the gaily newspaper

Today’s ruling by the Massachusetts Supreme Judicial Court holding that only marriage for gays and lesbians, and not “Vermont-style” civil unions, will be sufficient to guarantee constitutional guarantees of equal treatment in the Commonwealth, is the latest in the roller-coaster ride that characterizes news stories around queer issues.

From the absolutely horrific upholding in Kansas of a 17-year prison sentence for a young man who, at 18, had oral sex with a 14-year-old boy (the sentence if the 14-year-old had been a girl would be a maximum of 15 months), with its explicit ruling that the state can punish homosexual sodomy significantly more harshly than heterosexual; to the sad ruling in Florida upholding that state’s right to deny gay people the right to adopt, while 3,000 children remain parentless in foster homes or state facilities; to the new Ohio same-sex marriage ban, one of the strictest such laws in the country, recent news has seemed uniformly bleak and regressive.

And even today’s news from Massachusetts, so positive on the one hand, nevertheless leaves me dreading the continuing backlash, already begun around the country and fanned by the winds of Bush’s State of the Union Address.

Most frightening were the comments of Massachusetts Governor Mitt Romney, whose statement read, in part:

“We’ve heard from the court, but not from the people. The people of Massachusetts should not be excluded from a decision as fundamental to our society as the definition of marriage.”

Why frightening? Because our top elected officials–even our President, in his castigation of “activist Judges”–seem to understand so little about our political framework, and that the Constitution and the judicial branch are designed specifically to protect our rights against “the people,” when that term, as here, is used to mean “the majority.” That latter phrase isn’t used by these officials, of course, because it so clearly evokes its frequent antecedent, “the tyranny of,” which they would prefer to keep unstated.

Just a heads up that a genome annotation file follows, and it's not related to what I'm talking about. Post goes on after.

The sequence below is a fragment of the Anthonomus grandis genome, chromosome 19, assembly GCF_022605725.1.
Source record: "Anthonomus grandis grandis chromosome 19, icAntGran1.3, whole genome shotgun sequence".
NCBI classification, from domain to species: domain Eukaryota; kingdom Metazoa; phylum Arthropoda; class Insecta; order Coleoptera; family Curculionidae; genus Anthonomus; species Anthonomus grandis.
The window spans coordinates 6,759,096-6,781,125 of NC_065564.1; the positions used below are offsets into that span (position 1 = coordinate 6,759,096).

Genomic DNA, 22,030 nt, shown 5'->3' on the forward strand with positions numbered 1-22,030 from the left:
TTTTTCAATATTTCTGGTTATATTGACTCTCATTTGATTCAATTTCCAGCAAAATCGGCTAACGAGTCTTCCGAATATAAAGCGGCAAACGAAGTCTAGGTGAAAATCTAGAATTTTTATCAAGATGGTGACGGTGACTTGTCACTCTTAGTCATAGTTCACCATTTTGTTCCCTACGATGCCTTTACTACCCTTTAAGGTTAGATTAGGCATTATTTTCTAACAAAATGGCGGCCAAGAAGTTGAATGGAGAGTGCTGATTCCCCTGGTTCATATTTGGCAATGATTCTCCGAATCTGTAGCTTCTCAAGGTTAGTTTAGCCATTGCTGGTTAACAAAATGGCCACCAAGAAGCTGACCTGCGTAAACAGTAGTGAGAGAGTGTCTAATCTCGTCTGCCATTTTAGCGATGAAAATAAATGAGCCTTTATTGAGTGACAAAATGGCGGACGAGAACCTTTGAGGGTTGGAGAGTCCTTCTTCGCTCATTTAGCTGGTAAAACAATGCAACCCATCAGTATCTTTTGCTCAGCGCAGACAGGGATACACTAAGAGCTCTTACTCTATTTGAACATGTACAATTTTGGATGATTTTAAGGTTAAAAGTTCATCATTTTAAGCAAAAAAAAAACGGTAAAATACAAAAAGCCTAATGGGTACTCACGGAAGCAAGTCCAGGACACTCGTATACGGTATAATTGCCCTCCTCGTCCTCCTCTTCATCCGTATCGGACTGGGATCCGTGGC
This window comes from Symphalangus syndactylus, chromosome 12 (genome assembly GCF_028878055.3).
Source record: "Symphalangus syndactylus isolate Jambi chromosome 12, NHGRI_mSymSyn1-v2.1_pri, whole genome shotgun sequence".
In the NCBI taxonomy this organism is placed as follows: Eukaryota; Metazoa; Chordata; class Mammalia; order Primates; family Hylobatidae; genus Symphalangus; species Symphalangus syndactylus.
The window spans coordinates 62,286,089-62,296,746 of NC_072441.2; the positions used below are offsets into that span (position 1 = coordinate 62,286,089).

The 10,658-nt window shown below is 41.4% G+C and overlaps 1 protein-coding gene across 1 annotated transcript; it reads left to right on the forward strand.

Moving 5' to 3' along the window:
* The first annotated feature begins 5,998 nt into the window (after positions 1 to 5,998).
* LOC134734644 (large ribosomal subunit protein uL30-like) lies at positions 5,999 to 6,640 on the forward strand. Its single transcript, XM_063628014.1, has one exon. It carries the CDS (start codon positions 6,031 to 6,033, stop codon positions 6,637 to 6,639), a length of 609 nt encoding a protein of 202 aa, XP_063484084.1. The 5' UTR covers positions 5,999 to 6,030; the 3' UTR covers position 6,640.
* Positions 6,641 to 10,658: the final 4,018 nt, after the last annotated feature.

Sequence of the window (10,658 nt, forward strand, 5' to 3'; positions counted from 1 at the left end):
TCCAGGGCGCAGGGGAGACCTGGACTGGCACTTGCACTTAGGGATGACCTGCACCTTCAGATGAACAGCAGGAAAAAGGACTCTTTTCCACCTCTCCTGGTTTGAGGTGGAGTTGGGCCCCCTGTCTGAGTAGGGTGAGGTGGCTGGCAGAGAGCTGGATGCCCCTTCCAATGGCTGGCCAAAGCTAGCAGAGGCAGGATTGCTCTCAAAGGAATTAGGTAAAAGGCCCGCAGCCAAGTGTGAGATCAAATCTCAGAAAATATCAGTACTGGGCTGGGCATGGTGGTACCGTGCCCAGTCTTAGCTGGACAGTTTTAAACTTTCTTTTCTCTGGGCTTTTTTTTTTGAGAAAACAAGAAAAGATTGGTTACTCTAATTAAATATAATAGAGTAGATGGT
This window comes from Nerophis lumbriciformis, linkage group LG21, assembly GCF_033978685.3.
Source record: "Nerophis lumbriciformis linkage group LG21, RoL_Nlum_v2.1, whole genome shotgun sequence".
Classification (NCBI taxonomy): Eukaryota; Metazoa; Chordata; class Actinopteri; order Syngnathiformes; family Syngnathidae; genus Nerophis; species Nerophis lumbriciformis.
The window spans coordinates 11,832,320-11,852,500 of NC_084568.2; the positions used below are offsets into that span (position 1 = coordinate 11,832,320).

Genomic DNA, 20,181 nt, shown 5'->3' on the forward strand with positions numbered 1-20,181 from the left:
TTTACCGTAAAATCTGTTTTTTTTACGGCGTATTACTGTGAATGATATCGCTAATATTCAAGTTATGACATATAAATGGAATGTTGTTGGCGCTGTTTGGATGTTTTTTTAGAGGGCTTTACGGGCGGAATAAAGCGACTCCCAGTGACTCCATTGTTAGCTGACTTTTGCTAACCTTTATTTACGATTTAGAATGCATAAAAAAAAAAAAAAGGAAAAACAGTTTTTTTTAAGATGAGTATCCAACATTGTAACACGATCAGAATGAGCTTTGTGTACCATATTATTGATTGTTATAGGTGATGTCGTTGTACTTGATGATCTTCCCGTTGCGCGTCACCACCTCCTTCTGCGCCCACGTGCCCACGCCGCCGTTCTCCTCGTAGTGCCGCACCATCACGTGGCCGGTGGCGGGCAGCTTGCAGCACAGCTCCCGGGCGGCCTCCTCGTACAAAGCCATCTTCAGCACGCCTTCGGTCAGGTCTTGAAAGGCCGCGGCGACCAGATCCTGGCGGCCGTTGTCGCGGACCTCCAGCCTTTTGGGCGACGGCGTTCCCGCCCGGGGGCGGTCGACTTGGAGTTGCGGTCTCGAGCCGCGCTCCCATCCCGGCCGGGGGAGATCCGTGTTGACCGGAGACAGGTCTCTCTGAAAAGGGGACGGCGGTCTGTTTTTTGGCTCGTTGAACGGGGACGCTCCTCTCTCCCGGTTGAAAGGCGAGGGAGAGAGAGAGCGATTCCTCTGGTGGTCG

The legislature of my own home, Virginia–with so glorious an early history and so repugnant a current political and ideological climate–is spending way too much time in this legislative cycle condemning gays and lesbians. The state already bans gay marriages, yet the House of Delegates recently overwhelmingly approved a resolution urging Congress to propose a federal constitutional amendment “protecting the sanctity of marriage” (whatever that means in this age of Britney Spears and Who Wants to Marry a Millionaire), and the state Senate is considering the resolution now. The House also is considering a bill, the “Affirmation of Marriage Act,” that would prevent the state from recognizing marriages, civil unions, partnership contracts or other arrangements that provide some or all of the benefits of marriage. One delegate is introducing a bill that would make it a crime, punishable by up to a year in prison, for gay couples to be married elsewhere, return to Virginia and sue within the courts for legal recognition. The same delegate has introduced other legislation that would make public sex a misdemeanor when heterosexual and a felony when homosexual.

But I want to be happy for the ruling in Massachusetts, I really do. And besides, tonight Jeff and I go to a wedding… of sorts, since we’ve got front row seats to see Mamma Mia! at the National Theater. Yippee!